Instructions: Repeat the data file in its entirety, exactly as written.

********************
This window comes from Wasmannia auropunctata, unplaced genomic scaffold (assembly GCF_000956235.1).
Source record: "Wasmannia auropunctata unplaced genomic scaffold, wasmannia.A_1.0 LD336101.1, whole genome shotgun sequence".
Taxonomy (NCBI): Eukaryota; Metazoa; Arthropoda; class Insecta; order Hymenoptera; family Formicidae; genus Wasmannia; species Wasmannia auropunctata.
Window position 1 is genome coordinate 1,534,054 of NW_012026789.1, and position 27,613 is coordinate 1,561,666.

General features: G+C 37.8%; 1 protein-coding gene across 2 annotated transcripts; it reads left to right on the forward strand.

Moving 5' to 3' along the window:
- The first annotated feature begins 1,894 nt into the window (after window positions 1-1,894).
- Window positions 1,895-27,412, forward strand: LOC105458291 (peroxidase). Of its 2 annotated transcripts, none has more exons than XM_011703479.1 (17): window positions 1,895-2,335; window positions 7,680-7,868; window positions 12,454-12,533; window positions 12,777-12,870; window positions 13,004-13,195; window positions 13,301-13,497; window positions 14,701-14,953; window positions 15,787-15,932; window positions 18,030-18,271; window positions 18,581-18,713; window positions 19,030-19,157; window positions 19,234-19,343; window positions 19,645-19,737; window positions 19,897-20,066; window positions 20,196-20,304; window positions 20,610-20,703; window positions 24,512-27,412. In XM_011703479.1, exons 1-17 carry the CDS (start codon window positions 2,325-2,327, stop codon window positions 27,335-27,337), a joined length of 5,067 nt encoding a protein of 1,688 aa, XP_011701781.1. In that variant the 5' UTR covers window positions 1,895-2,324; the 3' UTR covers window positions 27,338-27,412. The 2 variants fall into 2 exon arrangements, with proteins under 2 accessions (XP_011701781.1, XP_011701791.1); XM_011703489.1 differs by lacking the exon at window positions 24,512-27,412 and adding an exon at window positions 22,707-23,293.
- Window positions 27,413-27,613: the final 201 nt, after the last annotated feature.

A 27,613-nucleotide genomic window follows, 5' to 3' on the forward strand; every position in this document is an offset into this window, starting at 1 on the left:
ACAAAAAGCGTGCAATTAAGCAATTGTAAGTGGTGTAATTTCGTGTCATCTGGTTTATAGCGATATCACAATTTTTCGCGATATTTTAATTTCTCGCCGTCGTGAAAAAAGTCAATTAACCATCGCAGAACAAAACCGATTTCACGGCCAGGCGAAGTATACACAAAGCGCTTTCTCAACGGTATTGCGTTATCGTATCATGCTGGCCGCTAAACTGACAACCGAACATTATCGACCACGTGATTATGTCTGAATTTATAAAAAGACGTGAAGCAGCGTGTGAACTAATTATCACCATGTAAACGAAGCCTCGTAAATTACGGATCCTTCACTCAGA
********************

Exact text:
This window comes from Wasmannia auropunctata, unplaced genomic scaffold (assembly GCF_000956235.1).
Source record: "Wasmannia auropunctata unplaced genomic scaffold, wasmannia.A_1.0 LD336101.1, whole genome shotgun sequence".
Taxonomy (NCBI): Eukaryota; Metazoa; Arthropoda; class Insecta; order Hymenoptera; family Formicidae; genus Wasmannia; species Wasmannia auropunctata.
Window position 1 is genome coordinate 1,534,054 of NW_012026789.1, and position 27,613 is coordinate 1,561,666.

General features: G+C 37.8%; 1 protein-coding gene across 2 annotated transcripts; it reads left to right on the forward strand.

Moving 5' to 3' along the window:
- The first annotated feature begins 1,894 nt into the window (after window positions 1-1,894).
- Window positions 1,895-27,412, forward strand: LOC105458291 (peroxidase). Of its 2 annotated transcripts, none has more exons than XM_011703479.1 (17): window positions 1,895-2,335; window positions 7,680-7,868; window positions 12,454-12,533; window positions 12,777-12,870; window positions 13,004-13,195; window positions 13,301-13,497; window positions 14,701-14,953; window positions 15,787-15,932; window positions 18,030-18,271; window positions 18,581-18,713; window positions 19,030-19,157; window positions 19,234-19,343; window positions 19,645-19,737; window positions 19,897-20,066; window positions 20,196-20,304; window positions 20,610-20,703; window positions 24,512-27,412. In XM_011703479.1, exons 1-17 carry the CDS (start codon window positions 2,325-2,327, stop codon window positions 27,335-27,337), a joined length of 5,067 nt encoding a protein of 1,688 aa, XP_011701781.1. In that variant the 5' UTR covers window positions 1,895-2,324; the 3' UTR covers window positions 27,338-27,412. The 2 variants fall into 2 exon arrangements, with proteins under 2 accessions (XP_011701781.1, XP_011701791.1); XM_011703489.1 differs by lacking the exon at window positions 24,512-27,412 and adding an exon at window positions 22,707-23,293.
- Window positions 27,413-27,613: the final 201 nt, after the last annotated feature.

A 27,613-nucleotide genomic window follows, 5' to 3' on the forward strand; every position in this document is an offset into this window, starting at 1 on the left:
ACAAAAAGCGTGCAATTAAGCAATTGTAAGTGGTGTAATTTCGTGTCATCTGGTTTATAGCGATATCACAATTTTTCGCGATATTTTAATTTCTCGCCGTCGTGAAAAAAGTCAATTAACCATCGCAGAACAAAACCGATTTCACGGCCAGGCGAAGTATACACAAAGCGCTTTCTCAACGGTATTGCGTTATCGTATCATGCTGGCCGCTAAACTGACAACCGAACATTATCGACCACGTGATTATGTCTGAATTTATAAAAAGACGTGAAGCAGCGTGTGAACTAATTATCACCATGTAAACGAAGCCTCGTAAATTACGGATCCTTCACTCAGA